• Bullock, James A., bef. 1940
  • Bullock, Joseph, bef. 1940
  • Carter, Roby, ca. 1940
  • Coppedge, James E., bef. 1940
  • Campbell, Theodore, bef. 1940
  • Creech, David, bef. 1940
  • High, John W., bef. 1940
  • Powell, Eddie C., bef. 1940
  • Bullard, James, bef. 1941
  • Cox, Henry L., bef. 1941
  • Barnes, John T., bef. 1942
  • Black, Troy, bef. 1942
  • Bullard, Frank, bef. 1942
  • Byrd, Samuel, bef. 1942
  • Cogdell, Pervis, bef. 1942
  • Cotton, Isaac E., bef. 1942
  • Cotton, Zid, bef. 1942
  • Carter, Lenard, bef. 1942
  • Carter, James W., bef. 1942
  • Farmer, Lonnie, bef. 1942
  • Haskins, Allen J., bef. 1935
  • Haskins, James, bef. 1942
  • Haskins, Nathan Porter, bef. 1942 
  • Hines, Joseph Peter, bef. 1942
  • Hockaday, Willie, bef. 1942
  • Hollings, Fred, bef. 1942
  • Jones, William Pete, bef. 1942
  • Jones, Willie, bef. 1942
  • Powell, Dempsey Ward, bef. 1942
  • Redding, Fleetwood, bef. 1942
  • Robinson, Walter, bef. 1942
  • Rosser, James Hays, bef. 1942
  • Simms, Dempsey, bef. 1942
  • Simms, Henry, bef. 1942
  • Simms, James, bef. 1942
  • Tabyran, Calvin, bef. 1942
  • Taylor, Joshua Paul, bef. 1942
  • Watson, Herbert, bef. 1942
  • Westray, William Herbert, bef. 1942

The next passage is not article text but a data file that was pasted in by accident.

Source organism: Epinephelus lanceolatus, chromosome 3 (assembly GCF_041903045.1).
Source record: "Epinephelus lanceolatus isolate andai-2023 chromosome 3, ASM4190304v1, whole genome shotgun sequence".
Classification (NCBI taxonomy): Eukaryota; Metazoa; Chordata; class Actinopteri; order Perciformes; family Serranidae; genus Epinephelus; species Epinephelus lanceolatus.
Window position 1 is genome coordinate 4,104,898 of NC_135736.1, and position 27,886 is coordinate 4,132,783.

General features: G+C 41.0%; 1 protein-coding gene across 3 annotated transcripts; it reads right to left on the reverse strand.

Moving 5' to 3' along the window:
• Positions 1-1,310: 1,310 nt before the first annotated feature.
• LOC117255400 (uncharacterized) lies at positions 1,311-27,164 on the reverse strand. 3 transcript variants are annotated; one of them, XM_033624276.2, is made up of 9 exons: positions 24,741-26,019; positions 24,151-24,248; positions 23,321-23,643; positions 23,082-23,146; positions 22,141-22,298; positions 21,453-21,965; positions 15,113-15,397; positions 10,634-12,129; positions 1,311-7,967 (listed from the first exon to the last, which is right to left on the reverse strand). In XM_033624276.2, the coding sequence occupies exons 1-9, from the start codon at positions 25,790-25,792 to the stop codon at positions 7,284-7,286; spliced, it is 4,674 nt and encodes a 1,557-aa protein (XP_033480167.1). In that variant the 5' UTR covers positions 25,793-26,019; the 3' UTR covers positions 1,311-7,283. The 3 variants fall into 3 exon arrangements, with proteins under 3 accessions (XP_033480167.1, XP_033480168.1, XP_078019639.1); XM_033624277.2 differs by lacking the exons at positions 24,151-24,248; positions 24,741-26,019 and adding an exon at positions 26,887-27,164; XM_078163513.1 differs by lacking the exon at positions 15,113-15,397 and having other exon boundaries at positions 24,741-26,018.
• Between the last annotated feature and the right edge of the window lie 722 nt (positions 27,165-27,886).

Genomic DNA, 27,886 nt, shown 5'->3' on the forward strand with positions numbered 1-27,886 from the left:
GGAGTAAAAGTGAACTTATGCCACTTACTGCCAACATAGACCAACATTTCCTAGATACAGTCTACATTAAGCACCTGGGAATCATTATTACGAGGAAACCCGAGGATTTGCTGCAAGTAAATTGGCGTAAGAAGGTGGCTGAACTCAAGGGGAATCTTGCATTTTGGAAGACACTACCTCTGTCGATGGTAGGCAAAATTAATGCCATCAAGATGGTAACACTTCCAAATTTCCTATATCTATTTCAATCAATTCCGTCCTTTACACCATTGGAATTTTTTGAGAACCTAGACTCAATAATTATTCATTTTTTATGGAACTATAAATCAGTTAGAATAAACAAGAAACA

• Whitley, John G., bef. 1942
  • Williams, James J., bef. 1942
  • Williams, Thomas, bef. 1942
  • Woodard, Calvin, bef. 1942
  • Powell Beane, Vanilla, bef. 1942
  • Jones, Johnnie W., and Marie Lofton Jones and children Ruby, Cecilia, Johnie, Charles, Joan and Jacqueline, 1944
  • Burns, James A., bef. 1945
  • Reid, Herbert O., 1947
  • Boyd, Joyce Henderson, late 1940s
  • Swinney Dupree, Gracie, late 1940s
  • Wilder, Seth, 1950s 
  • Henderson, Jesse A., 1950s (in Philadelphia, Penn., before and Baltimore, Md., after)

Jesse A. Henderson in D.C., circa early 1950s.

Other suns: Michigan.

If World War II draft registrations are representative, migrants from Wilson County to Michigan landed overwhelmingly in Detroit.

  • Taylor, Kingsberry and Charity Jones Taylor, Allegan County, ca. 1855.
  • Williams, Mosley, Detroit, bef. 1924.
  • Hagans, Charles W., Battle Creek (from Pennsylvania), bef. 1930.
  • Perry, Nelson Jr., Detroit, bef. 1930.
  • Winn, Ernest, and Jesse Winn, Detroit, bef. 1930.
  • Pittman, Plummer, Detroit, bef. 1931.
  • Hines, Walter D., Detroit, late 1930s.
  • McCullers, Horace, Detroit (from Pennsylvania), 1930-1940.
  • Deans, Gray C., Detroit, bef. 1940.
  • Easton, Bennie, Detroit, bef. 1940.
  • Harris, Clarence, Detroit, bef. 1940.